Limpopo pupils face more of the same
Limpopo pupils in the same grades affected by the textbook debacle this year are likely to be the main victims of similar problems next year because of unresolved financial difficulties in the province's education department.
The new curriculum was introduced in grades one, two, three and 10 this year and will include grades four, five, six and 11 next year.
But schools and publishers said this week there were still shortages of textbooks for grades one to three, yet the basic education department was ordering textbooks only for grades four to six and 11.
They referred to a departmental circular sent out in August that urged schools to order textbooks for grades four to six. Publishers added that the department "desperately" ordered grade 10 "top-up" textbooks this week - that is, more books to make up for shortages in recent deliveries - but not for grades one to three.
Meanwhile, opposition parties in Limpopo claim the department is still scrambling to find sufficient money to make up for this year's ongoing shortages and for next year's textbooks. Mokgadi Raganya, a Congress of the People (Cope) MEC, warned there would be a crisis next year because of the 2012 backlog and "we still don't have money to buy all textbooks for next year".
Raganya said the department spent more than R120-million of its R271-million 2013 textbook budget to buy textbooks in June. She and the Democratic Alliance's Desiree van der Walt said an education department report to Limpopo's education portfolio committee two weeks ago showed that funds had yet to be secured from the treasury.
This week, the non-governmental organisation Section27 took the basic education department to court for the second time in four months. On Monday, the organisation filed an application in the North Gauteng High Court in Pretoria claiming many schools still needed textbooks. It asked the court to order the department to make up the shortfalls by the end of October.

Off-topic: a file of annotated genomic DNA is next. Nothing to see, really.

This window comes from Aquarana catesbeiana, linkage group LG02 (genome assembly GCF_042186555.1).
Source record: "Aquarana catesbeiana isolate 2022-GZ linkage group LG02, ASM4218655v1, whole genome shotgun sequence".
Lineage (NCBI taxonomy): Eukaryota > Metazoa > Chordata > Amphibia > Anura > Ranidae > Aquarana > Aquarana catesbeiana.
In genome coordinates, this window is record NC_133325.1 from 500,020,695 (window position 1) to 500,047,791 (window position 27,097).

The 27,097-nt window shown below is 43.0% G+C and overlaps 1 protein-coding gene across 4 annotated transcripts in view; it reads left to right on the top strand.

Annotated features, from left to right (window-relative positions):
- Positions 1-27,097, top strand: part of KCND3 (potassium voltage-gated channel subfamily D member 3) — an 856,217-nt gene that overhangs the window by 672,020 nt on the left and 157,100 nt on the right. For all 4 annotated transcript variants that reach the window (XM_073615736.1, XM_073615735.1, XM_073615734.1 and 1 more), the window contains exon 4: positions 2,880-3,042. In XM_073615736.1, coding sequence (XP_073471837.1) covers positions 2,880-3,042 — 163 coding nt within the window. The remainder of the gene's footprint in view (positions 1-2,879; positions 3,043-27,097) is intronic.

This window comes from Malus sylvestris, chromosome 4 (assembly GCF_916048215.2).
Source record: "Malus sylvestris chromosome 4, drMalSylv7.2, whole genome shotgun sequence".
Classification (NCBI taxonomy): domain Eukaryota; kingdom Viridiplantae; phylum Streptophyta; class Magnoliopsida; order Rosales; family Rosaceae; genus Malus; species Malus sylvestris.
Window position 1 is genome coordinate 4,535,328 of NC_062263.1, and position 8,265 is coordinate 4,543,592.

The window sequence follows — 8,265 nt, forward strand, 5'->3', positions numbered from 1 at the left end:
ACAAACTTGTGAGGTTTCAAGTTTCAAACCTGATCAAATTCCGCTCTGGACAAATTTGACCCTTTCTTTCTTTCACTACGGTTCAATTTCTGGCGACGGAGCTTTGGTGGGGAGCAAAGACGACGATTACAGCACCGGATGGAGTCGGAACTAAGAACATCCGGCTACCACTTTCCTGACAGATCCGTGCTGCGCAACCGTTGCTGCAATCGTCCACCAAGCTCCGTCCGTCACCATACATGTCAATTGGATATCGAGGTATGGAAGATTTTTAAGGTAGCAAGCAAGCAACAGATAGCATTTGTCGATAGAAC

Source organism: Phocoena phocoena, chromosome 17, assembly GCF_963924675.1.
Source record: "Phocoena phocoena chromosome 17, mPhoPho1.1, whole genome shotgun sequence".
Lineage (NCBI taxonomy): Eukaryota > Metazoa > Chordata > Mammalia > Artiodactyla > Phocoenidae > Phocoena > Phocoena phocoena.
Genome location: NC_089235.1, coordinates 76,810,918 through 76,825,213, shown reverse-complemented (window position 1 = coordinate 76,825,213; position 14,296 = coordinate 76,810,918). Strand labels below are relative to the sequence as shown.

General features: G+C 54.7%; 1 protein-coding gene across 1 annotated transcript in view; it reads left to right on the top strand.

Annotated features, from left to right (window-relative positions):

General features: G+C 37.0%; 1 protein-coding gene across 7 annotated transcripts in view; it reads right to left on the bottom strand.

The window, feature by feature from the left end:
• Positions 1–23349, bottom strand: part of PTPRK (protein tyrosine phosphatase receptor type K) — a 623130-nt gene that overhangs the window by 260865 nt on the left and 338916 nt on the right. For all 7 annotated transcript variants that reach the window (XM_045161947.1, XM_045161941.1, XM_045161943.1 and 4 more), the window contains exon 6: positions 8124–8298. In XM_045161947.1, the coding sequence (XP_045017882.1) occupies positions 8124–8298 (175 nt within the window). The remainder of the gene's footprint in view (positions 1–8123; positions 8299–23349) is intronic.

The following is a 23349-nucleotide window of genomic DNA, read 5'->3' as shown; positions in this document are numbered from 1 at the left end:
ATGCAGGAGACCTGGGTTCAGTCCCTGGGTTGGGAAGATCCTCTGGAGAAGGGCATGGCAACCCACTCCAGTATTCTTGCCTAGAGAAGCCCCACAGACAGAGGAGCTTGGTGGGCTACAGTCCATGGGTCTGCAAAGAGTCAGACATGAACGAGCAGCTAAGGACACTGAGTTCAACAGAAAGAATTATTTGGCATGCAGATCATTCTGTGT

The application seeks also to compel the department to implement a catch-up teaching and learning plan for the grades worst affected and to issue monthly reports on its progress in ordering and delivering textbooks for next year.
Section27 attorney Nikki Stein argued in her affidavit that it was not clear whether there were "any funds available" for buying new textbooks for 2013 and said the department had failed to respond to Section27's queries about this.
"The department can't just write off [textbooks that should have reached schools] this year. It would mean learners starting grades next year that are without textbooks this year will not have textbooks," Stein told the Mail & Guardian.
Publishers said the department had still not indicated whether it would buy top-up textbooks for the foundation phase grades, which was worrying. "The department ordered grade 10 top-ups [on Tuesday] and wanted deliveries to Polokwane [on Wednesday] - that's how desperate they are," said one.
Crying for textbooks
Another publisher, who confirmed receiving grade 10 textbook orders this week, said: "They didn't buy any primary school textbooks from publishing companies [in June]; they just bought [teachers' guides]."
A primary school principal in Giyani said she had ordered textbooks for grades one to three, although the department's circular had requested orders only for grades four, five and six. "We are crying for textbooks for those grades [one to three]."
Maurice Petje, Limpopo chairperson of the Professional Educator's Union and also principal of Mahlatjane Primary, confirmed claims that there were still shortages. "You find that a school with 100 learners only received 30 textbooks. The department has a lot of catching up to do in terms of supplying each child with a textbook [next year]."
A high school teacher in Nkowa-nkowa said: "The department never supplied enough textbooks. It bought whatever quantities just to silence principals. Schools now have to order books they never had, as top-ups."
Limpopo education department spokesperson Pat Kgomo said: "The latest information is that the procurement process is on track. We don't see any problem with getting textbooks next year, including top-ups where needed. It has never been denied that money used to procure textbooks this year was taken from the 2013 funds."
The national education department did not respond to the M&G's queries.